Now that legal marijuana is on hold in New Jersey, state leaders are privately discussing a plan to decriminalize marijuana in the meantime and put an end to arrests for pot possession, NJ Advance Media has learned.
Three sources familiar with the issue said lawmakers are in talks about whether to move forward with a bill that would treat pot possession like a traffic violation in the Garden State — meaning you’d get a fine instead of jail time.
The sources spoke on the condition on anonymity because they are not authorized to speak publicly about the matter.
A bill that includes provisions for decriminalization was approved by a state Assembly committee in May. But state Senate President Stephen Sweeney, D-Gloucester, said at the time he was still skeptical about decriminalizing the drug without legalizing it, and the measure languished.
Talks about decriminalization, however, have been revived after Sweeney and other top lawmakers announced last week they were dropping their latest push for lawmakers to pass a bill that would legalize weed in the state and instead move forward with a plan to ask voters to decide in referendum next November.
Sources stressed Monday that discussions about decriminalization are tentative. One legislative source said Monday he had “no idea” if decriminalization would pass.
“This one’s really been a moving target,” the source said.
Many supporters of legal marijuana warn that thousands of people will continue to be jailed for months until voters cast their ballots.
Police in New Jersey arrest more people for marijuana possession than every state except Texas and New York, according to FBI arrest data. And black people are arrested at a rate three times higher than white people, although people of both races use marijuana at similar rates.
Gov. Phil Murphy made legalizing weed in New Jersey a major campaign promise and has long said he prefers lawmakers to pass a bill instead of leaving it up to voters.
Murphy, a Democrat, was initially wary of decriminalizing weed in the meantime, worrying it may boost the black market with no legal system in place.
But his stance began to shift in July, as he spoke of the high rates of arrest that disproportionately impact people of color.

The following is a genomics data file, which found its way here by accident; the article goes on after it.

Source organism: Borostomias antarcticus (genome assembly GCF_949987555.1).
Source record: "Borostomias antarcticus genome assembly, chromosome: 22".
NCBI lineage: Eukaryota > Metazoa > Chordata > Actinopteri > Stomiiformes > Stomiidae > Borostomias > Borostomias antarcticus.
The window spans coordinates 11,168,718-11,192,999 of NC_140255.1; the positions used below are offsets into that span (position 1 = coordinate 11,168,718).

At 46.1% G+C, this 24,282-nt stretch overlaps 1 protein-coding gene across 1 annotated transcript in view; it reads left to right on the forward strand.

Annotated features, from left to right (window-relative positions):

“I’m not gonna say hell no to anything right now,” Murphy said in July. “We’ve got to do something I’m not a fan of it historically because we leave the business in the hands of the wrong people.”
Sweeney, the state Senate president, expressed similar concerns to Murphy, saying it wouldn’t deter the black market. But he told NJ Advance Media last month he has told other lawmakers he’s “willing to look at it.”
Sweeney did not immediately return a message seeking comment Monday.
For decriminalization to become legal, both the state Senate and Assembly would have to pass a bill and Murphy would have to sign it into law.
With lawmakers turning to a voter referendum on legalizing pot, Murphy said last week he would refocus his attention on expunging the records of people arrested for marijuana possession in New Jersey. But he did not provide details.
So far, attempts to pass expungement reform have stalled. In September, the state Senate did not vote on the governor’s changes to its expungement legislation and instead introduced a new bill.
Sweeney said the bill would move straight to the floor the next time the state Senate convenes. In keeping with Murphy’s recommendations, it would establish “clean slate” expungement, rendering certain convictions inaccessible after a 10-year period. It also would overhaul the application process to make all expungements more accessible.
Earlier on Monday afternoon, a group of about 50 people led by Ed Forchion, also known as NJ Weedman, appeared at the Statehouse in Trenton, chanting for legalization and the ability to grow weed at home. They held signs that called for “Expungements for all, home grow for all.”
Forchion said he did not like the legalization bill, as it would overlook the existing illegal industry, in which he operates, in favor of big corporations. And the expungement bill, he said, did not go far enough in its scope to clear convictions for larger amounts of marijuana possession or dealing.
“Why not legalize us? Why not legalize the existing market?” he said. “Even if you call it decrim, I don’t care.”